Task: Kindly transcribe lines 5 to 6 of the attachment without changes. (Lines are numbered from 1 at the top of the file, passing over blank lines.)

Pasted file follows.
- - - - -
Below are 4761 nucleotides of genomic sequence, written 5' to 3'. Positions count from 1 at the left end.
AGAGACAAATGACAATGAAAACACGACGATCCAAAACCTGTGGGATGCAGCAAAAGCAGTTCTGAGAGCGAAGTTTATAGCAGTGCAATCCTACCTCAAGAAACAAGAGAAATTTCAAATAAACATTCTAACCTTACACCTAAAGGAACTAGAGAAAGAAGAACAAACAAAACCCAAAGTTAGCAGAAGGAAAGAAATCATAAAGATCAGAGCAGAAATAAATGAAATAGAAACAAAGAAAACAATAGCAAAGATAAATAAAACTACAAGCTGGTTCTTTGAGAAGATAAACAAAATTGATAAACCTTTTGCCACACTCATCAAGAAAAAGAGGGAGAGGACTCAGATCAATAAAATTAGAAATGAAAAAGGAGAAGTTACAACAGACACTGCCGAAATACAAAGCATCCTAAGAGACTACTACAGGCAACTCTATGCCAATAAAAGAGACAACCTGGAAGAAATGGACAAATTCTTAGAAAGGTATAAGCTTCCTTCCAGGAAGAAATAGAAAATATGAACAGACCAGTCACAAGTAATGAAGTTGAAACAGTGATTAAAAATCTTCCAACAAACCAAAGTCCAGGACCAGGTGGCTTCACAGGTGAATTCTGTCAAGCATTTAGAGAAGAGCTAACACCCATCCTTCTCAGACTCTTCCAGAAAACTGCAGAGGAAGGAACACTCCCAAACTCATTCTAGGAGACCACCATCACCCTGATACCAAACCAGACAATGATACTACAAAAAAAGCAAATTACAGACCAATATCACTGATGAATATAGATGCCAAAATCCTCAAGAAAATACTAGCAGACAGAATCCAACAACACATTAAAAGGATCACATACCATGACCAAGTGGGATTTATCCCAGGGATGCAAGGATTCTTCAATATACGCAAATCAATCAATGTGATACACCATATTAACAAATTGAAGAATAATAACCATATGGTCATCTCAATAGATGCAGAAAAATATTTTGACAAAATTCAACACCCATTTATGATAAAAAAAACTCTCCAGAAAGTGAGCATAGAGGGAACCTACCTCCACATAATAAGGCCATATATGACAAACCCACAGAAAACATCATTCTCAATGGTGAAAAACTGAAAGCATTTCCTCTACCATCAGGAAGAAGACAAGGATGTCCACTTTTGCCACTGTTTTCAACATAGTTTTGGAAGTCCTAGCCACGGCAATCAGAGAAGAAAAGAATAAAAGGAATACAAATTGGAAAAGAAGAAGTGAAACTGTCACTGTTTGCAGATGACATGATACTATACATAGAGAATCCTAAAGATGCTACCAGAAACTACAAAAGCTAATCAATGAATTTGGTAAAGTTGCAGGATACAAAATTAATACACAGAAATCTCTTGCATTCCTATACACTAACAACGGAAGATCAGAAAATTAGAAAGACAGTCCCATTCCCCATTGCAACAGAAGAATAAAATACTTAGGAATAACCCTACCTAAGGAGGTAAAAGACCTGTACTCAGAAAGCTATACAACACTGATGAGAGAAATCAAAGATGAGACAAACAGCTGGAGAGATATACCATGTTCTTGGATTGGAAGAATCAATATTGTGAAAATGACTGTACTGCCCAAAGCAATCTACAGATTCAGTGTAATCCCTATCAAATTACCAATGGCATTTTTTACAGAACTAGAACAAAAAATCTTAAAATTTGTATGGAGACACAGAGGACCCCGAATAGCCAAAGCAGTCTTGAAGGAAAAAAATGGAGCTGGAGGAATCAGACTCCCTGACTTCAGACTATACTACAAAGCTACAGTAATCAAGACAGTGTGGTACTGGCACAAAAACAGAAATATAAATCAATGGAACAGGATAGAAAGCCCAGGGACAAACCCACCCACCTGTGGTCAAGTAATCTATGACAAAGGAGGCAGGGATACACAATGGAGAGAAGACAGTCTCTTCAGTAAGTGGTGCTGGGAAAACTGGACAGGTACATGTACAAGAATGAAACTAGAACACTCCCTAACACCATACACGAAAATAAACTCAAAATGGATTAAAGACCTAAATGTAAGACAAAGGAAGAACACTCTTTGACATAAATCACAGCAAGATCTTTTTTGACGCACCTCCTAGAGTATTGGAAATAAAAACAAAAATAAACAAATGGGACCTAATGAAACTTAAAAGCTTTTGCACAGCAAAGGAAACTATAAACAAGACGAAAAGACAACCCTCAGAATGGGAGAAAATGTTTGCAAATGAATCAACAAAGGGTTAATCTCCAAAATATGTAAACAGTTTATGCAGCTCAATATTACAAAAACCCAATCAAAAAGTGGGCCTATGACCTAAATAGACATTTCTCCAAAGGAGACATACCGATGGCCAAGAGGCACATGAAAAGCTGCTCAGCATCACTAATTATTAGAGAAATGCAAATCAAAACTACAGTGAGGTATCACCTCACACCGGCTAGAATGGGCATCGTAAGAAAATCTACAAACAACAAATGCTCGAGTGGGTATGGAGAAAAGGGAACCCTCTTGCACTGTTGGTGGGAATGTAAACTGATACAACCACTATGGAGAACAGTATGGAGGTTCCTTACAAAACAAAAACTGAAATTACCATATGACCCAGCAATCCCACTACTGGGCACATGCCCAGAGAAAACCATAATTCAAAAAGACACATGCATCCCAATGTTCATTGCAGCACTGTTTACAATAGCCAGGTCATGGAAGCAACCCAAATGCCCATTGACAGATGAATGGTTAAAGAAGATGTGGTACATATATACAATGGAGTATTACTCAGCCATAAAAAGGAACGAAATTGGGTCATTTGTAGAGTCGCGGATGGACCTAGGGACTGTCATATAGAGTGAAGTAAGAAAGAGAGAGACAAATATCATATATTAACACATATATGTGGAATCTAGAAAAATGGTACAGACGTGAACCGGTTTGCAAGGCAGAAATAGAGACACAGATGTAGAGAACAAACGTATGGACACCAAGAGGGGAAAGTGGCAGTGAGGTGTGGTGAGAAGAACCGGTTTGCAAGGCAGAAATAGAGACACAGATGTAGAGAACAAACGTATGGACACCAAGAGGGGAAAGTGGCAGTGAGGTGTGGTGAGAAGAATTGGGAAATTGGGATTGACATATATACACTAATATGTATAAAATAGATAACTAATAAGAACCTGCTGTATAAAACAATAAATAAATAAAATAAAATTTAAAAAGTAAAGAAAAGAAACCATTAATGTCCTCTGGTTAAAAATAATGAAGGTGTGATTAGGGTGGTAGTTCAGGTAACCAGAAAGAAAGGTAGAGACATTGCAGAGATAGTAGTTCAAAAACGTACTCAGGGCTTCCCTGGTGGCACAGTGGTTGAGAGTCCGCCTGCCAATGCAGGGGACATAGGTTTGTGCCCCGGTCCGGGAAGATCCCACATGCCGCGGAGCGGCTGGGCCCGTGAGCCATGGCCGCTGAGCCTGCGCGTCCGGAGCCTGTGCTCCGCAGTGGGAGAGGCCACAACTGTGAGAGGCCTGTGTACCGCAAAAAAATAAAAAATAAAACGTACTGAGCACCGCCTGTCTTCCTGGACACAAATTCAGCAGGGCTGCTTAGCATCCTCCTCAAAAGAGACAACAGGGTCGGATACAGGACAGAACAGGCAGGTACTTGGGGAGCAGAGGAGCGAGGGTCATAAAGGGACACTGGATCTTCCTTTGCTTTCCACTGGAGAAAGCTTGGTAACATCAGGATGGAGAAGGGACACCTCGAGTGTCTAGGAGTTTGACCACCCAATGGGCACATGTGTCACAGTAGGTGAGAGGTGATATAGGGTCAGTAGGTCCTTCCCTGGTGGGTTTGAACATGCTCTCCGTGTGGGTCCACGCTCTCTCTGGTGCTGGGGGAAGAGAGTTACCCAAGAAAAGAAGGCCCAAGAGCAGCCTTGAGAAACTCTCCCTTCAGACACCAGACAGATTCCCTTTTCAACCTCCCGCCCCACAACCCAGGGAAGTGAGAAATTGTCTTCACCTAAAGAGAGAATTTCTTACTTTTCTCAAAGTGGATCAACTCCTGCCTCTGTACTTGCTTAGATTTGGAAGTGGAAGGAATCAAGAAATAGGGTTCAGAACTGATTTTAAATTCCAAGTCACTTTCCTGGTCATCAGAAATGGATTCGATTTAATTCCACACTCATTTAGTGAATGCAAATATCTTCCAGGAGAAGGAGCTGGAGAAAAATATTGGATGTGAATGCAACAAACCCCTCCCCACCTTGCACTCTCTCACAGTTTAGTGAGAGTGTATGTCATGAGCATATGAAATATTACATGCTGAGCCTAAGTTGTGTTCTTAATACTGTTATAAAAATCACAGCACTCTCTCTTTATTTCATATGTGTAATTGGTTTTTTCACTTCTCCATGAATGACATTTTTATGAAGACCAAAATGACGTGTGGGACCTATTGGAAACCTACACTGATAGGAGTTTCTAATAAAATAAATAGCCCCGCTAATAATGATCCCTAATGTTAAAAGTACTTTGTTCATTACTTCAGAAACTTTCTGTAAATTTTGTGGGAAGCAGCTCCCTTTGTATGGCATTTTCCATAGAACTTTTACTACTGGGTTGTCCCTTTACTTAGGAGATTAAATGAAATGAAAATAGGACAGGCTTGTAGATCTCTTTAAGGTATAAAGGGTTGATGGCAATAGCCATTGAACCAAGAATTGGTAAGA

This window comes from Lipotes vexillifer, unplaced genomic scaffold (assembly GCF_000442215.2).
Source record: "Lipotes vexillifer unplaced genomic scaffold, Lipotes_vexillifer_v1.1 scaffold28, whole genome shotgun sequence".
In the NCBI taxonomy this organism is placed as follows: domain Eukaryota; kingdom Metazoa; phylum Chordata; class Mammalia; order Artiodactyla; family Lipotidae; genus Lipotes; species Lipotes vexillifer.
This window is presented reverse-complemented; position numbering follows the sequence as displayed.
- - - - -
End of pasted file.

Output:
In the NCBI taxonomy this organism is placed as follows: domain Eukaryota; kingdom Metazoa; phylum Chordata; class Mammalia; order Artiodactyla; family Lipotidae; genus Lipotes; species Lipotes vexillifer.
This window is presented reverse-complemented; position numbering follows the sequence as displayed.